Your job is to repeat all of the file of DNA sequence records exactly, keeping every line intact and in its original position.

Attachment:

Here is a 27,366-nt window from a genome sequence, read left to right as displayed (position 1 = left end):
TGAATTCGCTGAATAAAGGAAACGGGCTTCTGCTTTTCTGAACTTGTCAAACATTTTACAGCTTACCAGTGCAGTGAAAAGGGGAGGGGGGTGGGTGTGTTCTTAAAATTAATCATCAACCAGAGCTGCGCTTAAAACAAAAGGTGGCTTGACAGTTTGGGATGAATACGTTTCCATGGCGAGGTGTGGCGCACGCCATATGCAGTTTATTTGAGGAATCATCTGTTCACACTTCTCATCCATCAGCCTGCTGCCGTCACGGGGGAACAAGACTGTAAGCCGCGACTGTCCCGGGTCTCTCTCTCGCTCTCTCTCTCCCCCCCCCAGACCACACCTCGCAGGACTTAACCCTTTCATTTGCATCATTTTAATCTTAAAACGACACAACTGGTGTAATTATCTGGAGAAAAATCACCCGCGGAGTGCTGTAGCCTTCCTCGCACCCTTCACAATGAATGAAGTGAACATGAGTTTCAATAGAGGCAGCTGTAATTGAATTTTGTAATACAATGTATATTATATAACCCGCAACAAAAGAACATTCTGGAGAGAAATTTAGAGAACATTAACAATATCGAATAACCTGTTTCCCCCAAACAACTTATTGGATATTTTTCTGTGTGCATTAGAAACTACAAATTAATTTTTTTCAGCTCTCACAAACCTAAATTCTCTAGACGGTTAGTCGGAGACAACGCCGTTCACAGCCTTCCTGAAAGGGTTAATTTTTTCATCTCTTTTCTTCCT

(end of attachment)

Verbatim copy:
Here is a 27,366-nt window from a genome sequence, read left to right as displayed (position 1 = left end):
TGAATTCGCTGAATAAAGGAAACGGGCTTCTGCTTTTCTGAACTTGTCAAACATTTTACAGCTTACCAGTGCAGTGAAAAGGGGAGGGGGGTGGGTGTGTTCTTAAAATTAATCATCAACCAGAGCTGCGCTTAAAACAAAAGGTGGCTTGACAGTTTGGGATGAATACGTTTCCATGGCGAGGTGTGGCGCACGCCATATGCAGTTTATTTGAGGAATCATCTGTTCACACTTCTCATCCATCAGCCTGCTGCCGTCACGGGGGAACAAGACTGTAAGCCGCGACTGTCCCGGGTCTCTCTCTCGCTCTCTCTCTCCCCCCCCCAGACCACACCTCGCAGGACTTAACCCTTTCATTTGCATCATTTTAATCTTAAAACGACACAACTGGTGTAATTATCTGGAGAAAAATCACCCGCGGAGTGCTGTAGCCTTCCTCGCACCCTTCACAATGAATGAAGTGAACATGAGTTTCAATAGAGGCAGCTGTAATTGAATTTTGTAATACAATGTATATTATATAACCCGCAACAAAAGAACATTCTGGAGAGAAATTTAGAGAACATTAACAATATCGAATAACCTGTTTCCCCCAAACAACTTATTGGATATTTTTCTGTGTGCATTAGAAACTACAAATTAATTTTTTTCAGCTCTCACAAACCTAAATTCTCTAGACGGTTAGTCGGAGACAACGCCGTTCACAGCCTTCCTGAAAGGGTTAATTTTTTCATCTCTTTTCTTCCT